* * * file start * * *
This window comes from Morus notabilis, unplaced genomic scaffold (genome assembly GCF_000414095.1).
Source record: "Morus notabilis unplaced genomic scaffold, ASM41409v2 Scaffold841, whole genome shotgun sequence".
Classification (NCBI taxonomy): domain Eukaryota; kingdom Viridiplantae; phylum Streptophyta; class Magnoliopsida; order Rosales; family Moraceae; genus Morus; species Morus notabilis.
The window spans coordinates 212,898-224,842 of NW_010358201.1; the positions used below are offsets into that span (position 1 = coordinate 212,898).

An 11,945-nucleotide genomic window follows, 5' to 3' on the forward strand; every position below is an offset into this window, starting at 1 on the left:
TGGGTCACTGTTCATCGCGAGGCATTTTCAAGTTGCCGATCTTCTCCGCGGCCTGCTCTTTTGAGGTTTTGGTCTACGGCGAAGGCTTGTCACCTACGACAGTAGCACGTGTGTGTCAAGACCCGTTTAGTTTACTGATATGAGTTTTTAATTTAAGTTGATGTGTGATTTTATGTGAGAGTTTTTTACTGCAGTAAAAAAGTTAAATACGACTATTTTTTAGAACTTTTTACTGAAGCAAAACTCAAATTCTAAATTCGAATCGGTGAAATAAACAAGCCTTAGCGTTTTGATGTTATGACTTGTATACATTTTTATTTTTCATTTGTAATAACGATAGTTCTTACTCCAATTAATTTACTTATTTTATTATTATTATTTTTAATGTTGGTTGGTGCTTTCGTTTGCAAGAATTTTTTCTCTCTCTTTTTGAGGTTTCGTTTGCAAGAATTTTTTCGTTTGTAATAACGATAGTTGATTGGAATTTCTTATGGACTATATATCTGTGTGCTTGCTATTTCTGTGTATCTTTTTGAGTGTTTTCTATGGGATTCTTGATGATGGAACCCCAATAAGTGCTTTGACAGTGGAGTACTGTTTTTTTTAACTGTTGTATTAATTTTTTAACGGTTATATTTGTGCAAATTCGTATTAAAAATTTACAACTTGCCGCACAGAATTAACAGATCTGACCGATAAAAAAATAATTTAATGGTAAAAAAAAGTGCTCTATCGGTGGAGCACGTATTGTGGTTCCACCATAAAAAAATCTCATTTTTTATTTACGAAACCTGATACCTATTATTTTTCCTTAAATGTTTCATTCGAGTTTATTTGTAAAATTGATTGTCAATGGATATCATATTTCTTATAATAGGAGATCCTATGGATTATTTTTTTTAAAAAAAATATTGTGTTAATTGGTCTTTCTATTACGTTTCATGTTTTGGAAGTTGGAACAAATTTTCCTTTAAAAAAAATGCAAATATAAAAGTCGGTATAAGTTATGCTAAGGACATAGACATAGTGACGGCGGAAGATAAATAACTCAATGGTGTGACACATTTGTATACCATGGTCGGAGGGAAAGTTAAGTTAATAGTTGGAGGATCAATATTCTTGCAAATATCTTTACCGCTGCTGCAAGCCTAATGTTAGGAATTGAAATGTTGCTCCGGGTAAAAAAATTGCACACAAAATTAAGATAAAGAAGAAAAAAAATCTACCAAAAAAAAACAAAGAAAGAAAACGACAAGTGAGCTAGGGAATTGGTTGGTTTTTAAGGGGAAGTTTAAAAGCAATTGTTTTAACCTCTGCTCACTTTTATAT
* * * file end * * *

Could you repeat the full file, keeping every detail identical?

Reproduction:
This window comes from Morus notabilis, unplaced genomic scaffold (genome assembly GCF_000414095.1).
Source record: "Morus notabilis unplaced genomic scaffold, ASM41409v2 Scaffold841, whole genome shotgun sequence".
Classification (NCBI taxonomy): domain Eukaryota; kingdom Viridiplantae; phylum Streptophyta; class Magnoliopsida; order Rosales; family Moraceae; genus Morus; species Morus notabilis.
The window spans coordinates 212,898-224,842 of NW_010358201.1; the positions used below are offsets into that span (position 1 = coordinate 212,898).

An 11,945-nucleotide genomic window follows, 5' to 3' on the forward strand; every position below is an offset into this window, starting at 1 on the left:
TGGGTCACTGTTCATCGCGAGGCATTTTCAAGTTGCCGATCTTCTCCGCGGCCTGCTCTTTTGAGGTTTTGGTCTACGGCGAAGGCTTGTCACCTACGACAGTAGCACGTGTGTGTCAAGACCCGTTTAGTTTACTGATATGAGTTTTTAATTTAAGTTGATGTGTGATTTTATGTGAGAGTTTTTTACTGCAGTAAAAAAGTTAAATACGACTATTTTTTAGAACTTTTTACTGAAGCAAAACTCAAATTCTAAATTCGAATCGGTGAAATAAACAAGCCTTAGCGTTTTGATGTTATGACTTGTATACATTTTTATTTTTCATTTGTAATAACGATAGTTCTTACTCCAATTAATTTACTTATTTTATTATTATTATTTTTAATGTTGGTTGGTGCTTTCGTTTGCAAGAATTTTTTCTCTCTCTTTTTGAGGTTTCGTTTGCAAGAATTTTTTCGTTTGTAATAACGATAGTTGATTGGAATTTCTTATGGACTATATATCTGTGTGCTTGCTATTTCTGTGTATCTTTTTGAGTGTTTTCTATGGGATTCTTGATGATGGAACCCCAATAAGTGCTTTGACAGTGGAGTACTGTTTTTTTTAACTGTTGTATTAATTTTTTAACGGTTATATTTGTGCAAATTCGTATTAAAAATTTACAACTTGCCGCACAGAATTAACAGATCTGACCGATAAAAAAATAATTTAATGGTAAAAAAAAGTGCTCTATCGGTGGAGCACGTATTGTGGTTCCACCATAAAAAAATCTCATTTTTTATTTACGAAACCTGATACCTATTATTTTTCCTTAAATGTTTCATTCGAGTTTATTTGTAAAATTGATTGTCAATGGATATCATATTTCTTATAATAGGAGATCCTATGGATTATTTTTTTTAAAAAAAATATTGTGTTAATTGGTCTTTCTATTACGTTTCATGTTTTGGAAGTTGGAACAAATTTTCCTTTAAAAAAAATGCAAATATAAAAGTCGGTATAAGTTATGCTAAGGACATAGACATAGTGACGGCGGAAGATAAATAACTCAATGGTGTGACACATTTGTATACCATGGTCGGAGGGAAAGTTAAGTTAATAGTTGGAGGATCAATATTCTTGCAAATATCTTTACCGCTGCTGCAAGCCTAATGTTAGGAATTGAAATGTTGCTCCGGGTAAAAAAATTGCACACAAAATTAAGATAAAGAAGAAAAAAAATCTACCAAAAAAAAACAAAGAAAGAAAACGACAAGTGAGCTAGGGAATTGGTTGGTTTTTAAGGGGAAGTTTAAAAGCAATTGTTTTAACCTCTGCTCACTTTTATAT